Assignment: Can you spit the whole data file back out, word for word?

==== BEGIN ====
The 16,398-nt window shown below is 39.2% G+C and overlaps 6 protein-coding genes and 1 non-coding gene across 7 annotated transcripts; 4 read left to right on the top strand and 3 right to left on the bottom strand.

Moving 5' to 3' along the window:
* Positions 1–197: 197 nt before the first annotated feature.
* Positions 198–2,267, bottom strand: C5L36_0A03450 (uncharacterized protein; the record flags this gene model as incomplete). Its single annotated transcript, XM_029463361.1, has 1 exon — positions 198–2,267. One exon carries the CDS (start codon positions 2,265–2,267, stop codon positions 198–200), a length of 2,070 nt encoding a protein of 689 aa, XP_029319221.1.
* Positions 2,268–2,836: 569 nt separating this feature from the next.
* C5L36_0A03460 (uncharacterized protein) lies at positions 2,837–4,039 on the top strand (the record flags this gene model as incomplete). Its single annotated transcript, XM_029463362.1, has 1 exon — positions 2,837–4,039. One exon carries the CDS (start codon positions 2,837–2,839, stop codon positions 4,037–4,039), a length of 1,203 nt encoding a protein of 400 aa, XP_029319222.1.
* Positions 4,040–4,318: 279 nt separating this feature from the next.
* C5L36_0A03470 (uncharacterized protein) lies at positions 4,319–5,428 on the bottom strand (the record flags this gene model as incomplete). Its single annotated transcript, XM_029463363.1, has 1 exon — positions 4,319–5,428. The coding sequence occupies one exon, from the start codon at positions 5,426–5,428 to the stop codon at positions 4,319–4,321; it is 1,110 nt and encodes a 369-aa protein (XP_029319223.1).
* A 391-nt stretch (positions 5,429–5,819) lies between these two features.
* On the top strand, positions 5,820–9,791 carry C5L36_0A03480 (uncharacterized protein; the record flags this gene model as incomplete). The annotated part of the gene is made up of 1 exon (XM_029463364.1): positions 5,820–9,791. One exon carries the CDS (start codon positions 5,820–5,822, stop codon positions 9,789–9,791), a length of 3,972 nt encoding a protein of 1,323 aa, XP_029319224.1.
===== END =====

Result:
The 16,398-nt window shown below is 39.2% G+C and overlaps 6 protein-coding genes and 1 non-coding gene across 7 annotated transcripts; 4 read left to right on the top strand and 3 right to left on the bottom strand.

Moving 5' to 3' along the window:
* Positions 1–197: 197 nt before the first annotated feature.
* Positions 198–2,267, bottom strand: C5L36_0A03450 (uncharacterized protein; the record flags this gene model as incomplete). Its single annotated transcript, XM_029463361.1, has 1 exon — positions 198–2,267. One exon carries the CDS (start codon positions 2,265–2,267, stop codon positions 198–200), a length of 2,070 nt encoding a protein of 689 aa, XP_029319221.1.
* Positions 2,268–2,836: 569 nt separating this feature from the next.
* C5L36_0A03460 (uncharacterized protein) lies at positions 2,837–4,039 on the top strand (the record flags this gene model as incomplete). Its single annotated transcript, XM_029463362.1, has 1 exon — positions 2,837–4,039. One exon carries the CDS (start codon positions 2,837–2,839, stop codon positions 4,037–4,039), a length of 1,203 nt encoding a protein of 400 aa, XP_029319222.1.
* Positions 4,040–4,318: 279 nt separating this feature from the next.
* C5L36_0A03470 (uncharacterized protein) lies at positions 4,319–5,428 on the bottom strand (the record flags this gene model as incomplete). Its single annotated transcript, XM_029463363.1, has 1 exon — positions 4,319–5,428. The coding sequence occupies one exon, from the start codon at positions 5,426–5,428 to the stop codon at positions 4,319–4,321; it is 1,110 nt and encodes a 369-aa protein (XP_029319223.1).
* A 391-nt stretch (positions 5,429–5,819) lies between these two features.
* On the top strand, positions 5,820–9,791 carry C5L36_0A03480 (uncharacterized protein; the record flags this gene model as incomplete). The annotated part of the gene is made up of 1 exon (XM_029463364.1): positions 5,820–9,791. One exon carries the CDS (start codon positions 5,820–5,822, stop codon positions 9,789–9,791), a length of 3,972 nt encoding a protein of 1,323 aa, XP_029319224.1.